At the Olympics, after finishing second in their group behind Sweden, Nadeshiko Japan defeated Brazil 2–0 in the quarterfinals, followed by a 2–1 victory over France, whom Nadeshiko had lost to in a friendly match right before the Olympics, to reach the final. In a rematch of the World Cup final, Japan was defeated in the Olympic final by a score of 1–2 against the United States, allowing two goals to Carli Lloyd in the 8th and 54th minutes. Yūki Ōgimi scored the lone goal for Japan. Despite having won a FIFA Women's World Cup in 2011, Japan entered the 2014 Asian Cup having never won the tournament, they were drawn with host Vietnam and newcomer Jordan. Their first match in the group stage of the tournament resulted in a 2–2 draw against the defending champion Australia. In the group stage, Japan upset host Vietnam by a 4–0 win before defeating Jordan with a 7–0 win to finish first with a higher goal difference. In the semi-final, Japan beat eight-time champions China 2–1 after 120'. In the final, they met Australia once again and earned a 1–0 win with Azusa Iwashimizu's goal.
This marked the first time for Japan to become "Queen of Asia". They became the first Asian team to subsequently win both the FIFA Women's World Cup and AFC Women's Asian Cup; because of their top placement in the tournament, Australia, Sou
Scotland women's national football team
The Scotland women's national football team represents Scotland in international women's football competitions. Since 1998, the team has been governed by the Scottish Football Association. Scotland qualified for the FIFA Women's World Cup for the first time in 2019, qualified for their first UEFA Women's Euro in 2017; as of December 2018, the team was 20th in the FIFA Women's World Rankings. Church documents recorded women playing football in Carstairs, Lanarkshire, in 1628. Scotland first played a women's international match in May 1881. Women's football struggled for recognition during this early period and was banned by the football authorities in 1921. Club sides who were interested in using their grounds for women's football were subsequently denied permission by the Scottish Football Association; the sport continued on an unofficial basis until the 1970s. In 1971 UEFA instructed its members to take control of women's football within their territories; the motion was passed 31 -- 1. Football in Scotland has traditionally been seen as male preserve.
Scotland's first official match, a 3–2 defeat to England, took place in November 1972. The team was managed by Rab Stewart; the 1921 ban on women's football was lifted in 1974. The SFA assumed direct responsibility for Scottish women's football in 1998. Scotland have participated in most international competitions; the team's standing has improved in recent years, reaching an all-time high of 19th place in the FIFA Women's World Rankings in March 2014. They reached their first major tournament finals when they qualified for UEFA Women's Euro 2017; the team followed this up by qualifying for their first World Cup finals tournament in 2019. *Draws include knockout matches decided on penalty kicks. At the Olympic Games the International Olympic Committee charter only permit a Great Britain team, representing the whole of the United Kingdom, to compete; as London was host to the 2012 Summer Olympics, a Great Britain team was entered and two Scotland players were selected for the squad. In June 2013, the Football Association indicated that they would be prepared to run women's teams at future Olympic tournaments subject to one of the home nations meeting the qualification criteria.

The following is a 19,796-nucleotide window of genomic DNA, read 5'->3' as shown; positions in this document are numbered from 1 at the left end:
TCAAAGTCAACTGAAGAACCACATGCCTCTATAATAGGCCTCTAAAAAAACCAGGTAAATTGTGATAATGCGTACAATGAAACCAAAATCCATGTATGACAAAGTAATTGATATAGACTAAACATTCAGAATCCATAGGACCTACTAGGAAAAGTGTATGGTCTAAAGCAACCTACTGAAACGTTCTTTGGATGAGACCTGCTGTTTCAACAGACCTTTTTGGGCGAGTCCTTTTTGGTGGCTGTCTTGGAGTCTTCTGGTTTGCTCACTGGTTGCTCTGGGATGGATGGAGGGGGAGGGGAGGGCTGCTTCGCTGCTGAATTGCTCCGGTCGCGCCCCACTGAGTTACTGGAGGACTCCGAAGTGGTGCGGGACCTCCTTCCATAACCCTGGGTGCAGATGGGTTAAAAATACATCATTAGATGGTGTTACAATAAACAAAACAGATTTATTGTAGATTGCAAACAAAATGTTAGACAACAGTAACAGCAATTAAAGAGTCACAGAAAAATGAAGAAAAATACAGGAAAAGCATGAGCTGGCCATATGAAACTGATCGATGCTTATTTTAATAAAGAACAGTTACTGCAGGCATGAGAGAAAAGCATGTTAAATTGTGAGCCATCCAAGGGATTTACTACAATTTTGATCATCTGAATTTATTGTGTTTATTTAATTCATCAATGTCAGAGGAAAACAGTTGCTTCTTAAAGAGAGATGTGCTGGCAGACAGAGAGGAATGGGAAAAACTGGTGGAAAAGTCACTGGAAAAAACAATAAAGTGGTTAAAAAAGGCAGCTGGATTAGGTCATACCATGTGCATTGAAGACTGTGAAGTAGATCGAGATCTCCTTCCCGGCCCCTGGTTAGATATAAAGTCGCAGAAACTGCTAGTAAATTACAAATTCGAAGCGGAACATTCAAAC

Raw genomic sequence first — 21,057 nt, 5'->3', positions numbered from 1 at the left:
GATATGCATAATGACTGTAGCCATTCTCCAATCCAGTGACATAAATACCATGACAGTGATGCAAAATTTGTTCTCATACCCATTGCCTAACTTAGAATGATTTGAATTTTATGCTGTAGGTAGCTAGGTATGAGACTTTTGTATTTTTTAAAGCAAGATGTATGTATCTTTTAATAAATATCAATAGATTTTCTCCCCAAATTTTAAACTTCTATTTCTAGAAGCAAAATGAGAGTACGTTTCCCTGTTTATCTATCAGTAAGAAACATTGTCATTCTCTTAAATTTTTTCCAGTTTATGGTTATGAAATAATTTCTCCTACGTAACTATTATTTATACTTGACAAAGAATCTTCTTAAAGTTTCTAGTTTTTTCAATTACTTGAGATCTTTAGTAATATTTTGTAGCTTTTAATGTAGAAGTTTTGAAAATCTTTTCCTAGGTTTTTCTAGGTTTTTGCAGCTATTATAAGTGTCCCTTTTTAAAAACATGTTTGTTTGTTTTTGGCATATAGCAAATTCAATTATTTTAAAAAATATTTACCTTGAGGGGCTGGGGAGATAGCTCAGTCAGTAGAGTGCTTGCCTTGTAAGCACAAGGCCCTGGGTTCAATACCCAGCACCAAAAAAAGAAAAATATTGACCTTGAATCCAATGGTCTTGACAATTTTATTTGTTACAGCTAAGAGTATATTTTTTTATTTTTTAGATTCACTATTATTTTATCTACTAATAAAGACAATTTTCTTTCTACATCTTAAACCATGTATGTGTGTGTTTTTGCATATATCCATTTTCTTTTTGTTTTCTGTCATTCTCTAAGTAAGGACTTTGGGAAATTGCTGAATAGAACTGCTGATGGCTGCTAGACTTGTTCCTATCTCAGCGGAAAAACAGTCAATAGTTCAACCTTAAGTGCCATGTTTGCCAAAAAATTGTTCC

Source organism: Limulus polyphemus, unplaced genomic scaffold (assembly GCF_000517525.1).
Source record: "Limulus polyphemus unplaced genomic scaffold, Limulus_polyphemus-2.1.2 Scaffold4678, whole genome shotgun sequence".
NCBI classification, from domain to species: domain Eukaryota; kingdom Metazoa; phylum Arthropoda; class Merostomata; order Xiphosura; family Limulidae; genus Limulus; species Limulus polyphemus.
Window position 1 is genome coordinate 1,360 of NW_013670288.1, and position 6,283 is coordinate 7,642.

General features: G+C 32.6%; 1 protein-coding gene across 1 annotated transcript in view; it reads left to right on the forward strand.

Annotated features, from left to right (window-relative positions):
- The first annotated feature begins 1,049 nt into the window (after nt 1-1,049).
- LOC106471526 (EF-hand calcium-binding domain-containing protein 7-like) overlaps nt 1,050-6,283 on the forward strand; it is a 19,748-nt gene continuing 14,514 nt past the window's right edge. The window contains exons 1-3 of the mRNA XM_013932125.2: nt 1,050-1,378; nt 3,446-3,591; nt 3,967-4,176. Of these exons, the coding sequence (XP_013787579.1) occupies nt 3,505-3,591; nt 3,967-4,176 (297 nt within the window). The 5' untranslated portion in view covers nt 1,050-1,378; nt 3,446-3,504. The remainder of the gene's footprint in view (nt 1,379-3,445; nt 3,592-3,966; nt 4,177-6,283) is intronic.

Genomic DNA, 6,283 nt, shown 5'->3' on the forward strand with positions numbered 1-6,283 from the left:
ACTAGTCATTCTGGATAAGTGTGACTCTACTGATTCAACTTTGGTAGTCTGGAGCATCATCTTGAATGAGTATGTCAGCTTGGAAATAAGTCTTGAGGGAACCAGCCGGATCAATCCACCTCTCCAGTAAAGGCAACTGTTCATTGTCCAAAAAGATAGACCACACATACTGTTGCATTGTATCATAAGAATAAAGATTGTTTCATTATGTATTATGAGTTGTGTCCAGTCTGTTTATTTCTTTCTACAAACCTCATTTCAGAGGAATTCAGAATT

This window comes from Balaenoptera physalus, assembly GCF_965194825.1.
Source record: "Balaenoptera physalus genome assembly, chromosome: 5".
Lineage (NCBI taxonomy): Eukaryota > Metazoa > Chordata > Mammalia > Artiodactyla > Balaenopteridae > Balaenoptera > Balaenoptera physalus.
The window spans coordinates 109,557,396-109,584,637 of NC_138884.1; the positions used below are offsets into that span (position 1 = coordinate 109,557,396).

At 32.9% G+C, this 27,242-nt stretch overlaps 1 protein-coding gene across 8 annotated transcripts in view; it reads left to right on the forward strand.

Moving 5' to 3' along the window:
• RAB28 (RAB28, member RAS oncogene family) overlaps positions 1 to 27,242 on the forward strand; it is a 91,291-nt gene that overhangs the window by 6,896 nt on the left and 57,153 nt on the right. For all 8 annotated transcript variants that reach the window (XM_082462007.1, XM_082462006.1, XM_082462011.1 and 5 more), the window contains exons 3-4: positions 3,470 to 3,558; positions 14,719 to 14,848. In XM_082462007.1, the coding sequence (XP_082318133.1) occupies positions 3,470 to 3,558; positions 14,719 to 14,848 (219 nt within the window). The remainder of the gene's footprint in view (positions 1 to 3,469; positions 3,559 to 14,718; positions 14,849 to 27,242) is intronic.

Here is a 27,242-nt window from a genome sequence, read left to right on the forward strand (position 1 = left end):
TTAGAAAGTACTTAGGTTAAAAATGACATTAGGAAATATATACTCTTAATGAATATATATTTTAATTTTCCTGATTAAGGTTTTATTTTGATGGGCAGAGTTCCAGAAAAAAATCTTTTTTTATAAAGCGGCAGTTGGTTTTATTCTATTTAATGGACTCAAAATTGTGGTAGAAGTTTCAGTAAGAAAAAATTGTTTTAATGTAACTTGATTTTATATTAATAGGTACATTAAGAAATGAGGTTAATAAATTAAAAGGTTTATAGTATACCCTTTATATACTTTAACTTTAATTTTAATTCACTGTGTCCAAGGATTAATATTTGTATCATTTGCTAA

Following objections from the Scottish and Northern Irish football associations, a commitment from FIFA that they would not allow entry of a British team unless all four Home Nations agreed, the Football Association said they would not seek entry into the 2016 Summer Olympics tournament. The third-place finish England secured at the 2015 World Cup would have qualified Great Britain for the Olympics, but a team was not entered. An agreement was reached between the four associations ahead of the 2020 Summer Olympics, with qualification depending on England's performance in the 2019 World Cup. World Cup 1970: Did not compete 1971: Did not compete 1978: Did not compete 1981: Did not compete 1984: Did not compete 1987: Did not compete European Competition 1969: Did not participate 1979: Group stage *Draws include knockout matches decided on penalty kicks. Scotland women's internationals have broadcast by BBC Radio Scotland. BBC Radio Scotland presenter Tam Cowan was temporarily taken off the air in 2013, after he criticised the use of Fir Park for women's internationals in his Daily Record column.